Nancy and I went to lunch at the same convenience store/sandwich shop. After we got stuffed on huge turkey sandwiches, chips and Diet Dr. Peppers, I bought some of the small Confederate Flags.



Leaving the store we drove back to the Visitors Center and we walked down the hill south of the Center to a Historical Marker. It described Walkers Division. One of the Brigades in this Division was commanded by a lawyer from Hamburg, AR, Colonel Van Manning. His real name was Hartrog Vannoy Manning.  The 3rd Arkansas was a part of this brigade and was the only Arkansas Regiment in the Army of Northern Virginia from just before the Maryland Campaign until the end of the Civil War. I stuck one of the Confederate Flags in the ground by the historical marker and saluted.  small confederate flag


We started a long walk north toward the Dunker Church, which was a landmark that the Union Forces wanted to capture.  I read the historical markers as quickly as I could so we could continue our trek. Just north of the church there were more markers that described the charge by 3 regiments of Van Manning’s Brigade across the Hagerstown Pike toward a Union held position.


I thought of how much noise there must have been during this portion of the battle. The Union Cannon from the East Woods firing. The Confederate Cannon from their positions to the south firing. Add to this the incessant musketry and there must have been such an assault of the senses that the only thing a soldier knew to do was the ingrained procedure of loading and firing his musket. The officers had to get close to the ear of any subordinate and yell to have any of their orders heard.  Thus, where the officers sent the Colors (the regimental flag) and the Color Guard (the flag protectors), the soldiers followed.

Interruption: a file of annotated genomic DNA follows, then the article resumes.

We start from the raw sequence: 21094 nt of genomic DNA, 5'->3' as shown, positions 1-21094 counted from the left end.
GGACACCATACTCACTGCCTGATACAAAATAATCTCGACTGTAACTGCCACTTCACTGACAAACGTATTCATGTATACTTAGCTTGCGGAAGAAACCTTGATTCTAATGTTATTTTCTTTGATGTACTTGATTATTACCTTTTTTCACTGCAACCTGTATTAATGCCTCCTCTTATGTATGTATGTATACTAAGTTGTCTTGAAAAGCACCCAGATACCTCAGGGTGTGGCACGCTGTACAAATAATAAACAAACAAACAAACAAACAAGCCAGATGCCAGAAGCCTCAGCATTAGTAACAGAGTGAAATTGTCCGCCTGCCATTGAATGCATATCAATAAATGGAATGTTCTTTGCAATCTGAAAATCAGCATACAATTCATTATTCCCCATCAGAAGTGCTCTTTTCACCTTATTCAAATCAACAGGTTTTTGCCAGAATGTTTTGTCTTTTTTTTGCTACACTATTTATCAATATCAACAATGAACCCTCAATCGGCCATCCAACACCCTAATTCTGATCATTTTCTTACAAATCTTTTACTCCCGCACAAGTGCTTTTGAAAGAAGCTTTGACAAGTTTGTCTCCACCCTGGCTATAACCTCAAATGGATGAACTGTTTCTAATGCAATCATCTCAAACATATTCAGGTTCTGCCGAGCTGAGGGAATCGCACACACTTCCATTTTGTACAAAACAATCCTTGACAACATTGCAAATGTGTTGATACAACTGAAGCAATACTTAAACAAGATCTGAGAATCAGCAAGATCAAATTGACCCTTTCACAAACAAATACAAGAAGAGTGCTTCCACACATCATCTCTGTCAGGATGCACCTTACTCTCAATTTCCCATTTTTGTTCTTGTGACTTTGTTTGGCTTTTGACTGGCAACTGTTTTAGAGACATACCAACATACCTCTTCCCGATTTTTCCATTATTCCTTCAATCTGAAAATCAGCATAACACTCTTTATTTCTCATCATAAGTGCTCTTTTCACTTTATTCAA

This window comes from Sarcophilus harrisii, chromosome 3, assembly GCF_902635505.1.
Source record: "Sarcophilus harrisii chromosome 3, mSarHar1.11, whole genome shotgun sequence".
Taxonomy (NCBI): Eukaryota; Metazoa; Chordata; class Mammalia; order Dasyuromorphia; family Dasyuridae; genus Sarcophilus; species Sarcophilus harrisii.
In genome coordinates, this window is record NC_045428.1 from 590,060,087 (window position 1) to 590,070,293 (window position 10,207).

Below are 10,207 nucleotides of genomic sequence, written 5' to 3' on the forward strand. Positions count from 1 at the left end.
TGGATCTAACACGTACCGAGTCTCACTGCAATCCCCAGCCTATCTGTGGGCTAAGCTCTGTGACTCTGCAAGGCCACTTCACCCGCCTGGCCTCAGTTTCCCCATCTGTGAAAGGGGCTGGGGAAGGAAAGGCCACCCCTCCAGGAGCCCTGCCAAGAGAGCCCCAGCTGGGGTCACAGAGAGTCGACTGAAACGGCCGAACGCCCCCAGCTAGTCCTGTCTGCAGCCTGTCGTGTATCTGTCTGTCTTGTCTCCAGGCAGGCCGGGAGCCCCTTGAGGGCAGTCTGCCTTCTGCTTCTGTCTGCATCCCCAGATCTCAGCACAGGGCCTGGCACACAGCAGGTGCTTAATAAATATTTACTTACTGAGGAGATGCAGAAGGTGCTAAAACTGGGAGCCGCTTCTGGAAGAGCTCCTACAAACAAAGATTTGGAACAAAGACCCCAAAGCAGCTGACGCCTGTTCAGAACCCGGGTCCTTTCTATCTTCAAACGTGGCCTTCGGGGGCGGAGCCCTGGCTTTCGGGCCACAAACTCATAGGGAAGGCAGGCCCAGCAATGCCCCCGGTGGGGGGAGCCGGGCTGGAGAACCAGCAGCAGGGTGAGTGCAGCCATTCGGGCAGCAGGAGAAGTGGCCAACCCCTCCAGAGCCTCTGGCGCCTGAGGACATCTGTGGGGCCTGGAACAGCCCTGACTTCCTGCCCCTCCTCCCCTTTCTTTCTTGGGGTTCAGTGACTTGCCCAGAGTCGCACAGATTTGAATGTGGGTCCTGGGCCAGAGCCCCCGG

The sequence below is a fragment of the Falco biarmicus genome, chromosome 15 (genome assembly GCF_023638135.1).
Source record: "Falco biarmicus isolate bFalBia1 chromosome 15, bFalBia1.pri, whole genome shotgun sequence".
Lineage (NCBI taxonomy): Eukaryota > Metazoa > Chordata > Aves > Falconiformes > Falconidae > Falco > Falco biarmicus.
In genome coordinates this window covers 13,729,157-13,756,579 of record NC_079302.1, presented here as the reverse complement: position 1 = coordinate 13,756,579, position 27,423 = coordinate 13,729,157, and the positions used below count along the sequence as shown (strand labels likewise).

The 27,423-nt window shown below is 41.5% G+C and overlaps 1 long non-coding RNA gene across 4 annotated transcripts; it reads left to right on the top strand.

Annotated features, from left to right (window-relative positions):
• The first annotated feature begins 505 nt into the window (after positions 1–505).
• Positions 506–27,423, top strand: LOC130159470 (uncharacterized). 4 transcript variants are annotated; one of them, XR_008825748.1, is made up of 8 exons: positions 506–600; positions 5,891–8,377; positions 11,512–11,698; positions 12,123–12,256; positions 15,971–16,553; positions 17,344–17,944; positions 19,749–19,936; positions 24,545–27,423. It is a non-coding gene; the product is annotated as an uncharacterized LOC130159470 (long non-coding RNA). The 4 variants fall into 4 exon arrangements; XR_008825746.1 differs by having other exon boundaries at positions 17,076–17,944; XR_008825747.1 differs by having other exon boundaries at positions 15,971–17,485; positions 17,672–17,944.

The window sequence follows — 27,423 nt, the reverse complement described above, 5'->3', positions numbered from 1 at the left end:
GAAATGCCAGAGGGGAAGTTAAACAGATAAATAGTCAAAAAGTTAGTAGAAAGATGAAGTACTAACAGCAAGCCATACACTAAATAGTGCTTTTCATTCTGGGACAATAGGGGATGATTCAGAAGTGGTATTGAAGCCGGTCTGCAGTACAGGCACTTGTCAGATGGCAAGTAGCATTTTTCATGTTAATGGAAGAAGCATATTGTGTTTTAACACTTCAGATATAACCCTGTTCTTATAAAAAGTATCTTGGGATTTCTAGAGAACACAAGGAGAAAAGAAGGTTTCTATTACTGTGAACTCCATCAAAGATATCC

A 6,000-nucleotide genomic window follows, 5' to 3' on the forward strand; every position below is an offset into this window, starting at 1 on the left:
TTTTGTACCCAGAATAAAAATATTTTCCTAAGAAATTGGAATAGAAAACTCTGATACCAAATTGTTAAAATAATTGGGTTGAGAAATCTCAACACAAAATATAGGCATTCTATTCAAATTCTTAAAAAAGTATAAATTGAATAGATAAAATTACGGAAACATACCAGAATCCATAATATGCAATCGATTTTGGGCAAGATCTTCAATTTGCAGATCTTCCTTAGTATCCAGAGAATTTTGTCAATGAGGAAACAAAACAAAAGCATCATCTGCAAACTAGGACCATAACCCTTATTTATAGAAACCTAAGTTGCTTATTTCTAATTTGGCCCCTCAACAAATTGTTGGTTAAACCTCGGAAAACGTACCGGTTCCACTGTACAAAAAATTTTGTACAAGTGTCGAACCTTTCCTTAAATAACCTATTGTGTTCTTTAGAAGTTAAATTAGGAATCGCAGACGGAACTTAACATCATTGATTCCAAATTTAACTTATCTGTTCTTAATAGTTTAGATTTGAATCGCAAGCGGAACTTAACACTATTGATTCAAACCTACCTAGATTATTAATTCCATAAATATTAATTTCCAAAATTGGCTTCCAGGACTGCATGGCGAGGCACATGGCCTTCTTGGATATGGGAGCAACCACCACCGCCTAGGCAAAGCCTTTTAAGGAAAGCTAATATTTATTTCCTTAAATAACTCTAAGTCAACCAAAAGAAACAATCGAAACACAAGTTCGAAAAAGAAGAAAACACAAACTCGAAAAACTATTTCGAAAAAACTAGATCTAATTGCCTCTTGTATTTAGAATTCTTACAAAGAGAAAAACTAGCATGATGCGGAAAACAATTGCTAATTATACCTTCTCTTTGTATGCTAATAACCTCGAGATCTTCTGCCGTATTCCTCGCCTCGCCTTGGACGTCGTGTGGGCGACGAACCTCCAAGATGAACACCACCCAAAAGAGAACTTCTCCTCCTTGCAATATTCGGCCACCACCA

The three regiments mentioned above charged across the road and were shot to pieces. Colonel Van Manning was wounded and the three regiments retreated back into the West Woods, the Confederate Stronghold.


Even though we had been over this part of the battlefield the previous day, Nancy and I continued walking north.

About Civil War Reflections

Vernon has been a Civil War buff since childhood, but had been inactive in Civil War history for over two decades. However, in the early 1990s his interest was rekindled after watching Ken Burns’ “Civil War Documentary” on PBS. He particularly became interested in the Battle of Antietam (Sharpsburg) and decided to learn more about this epic struggle.
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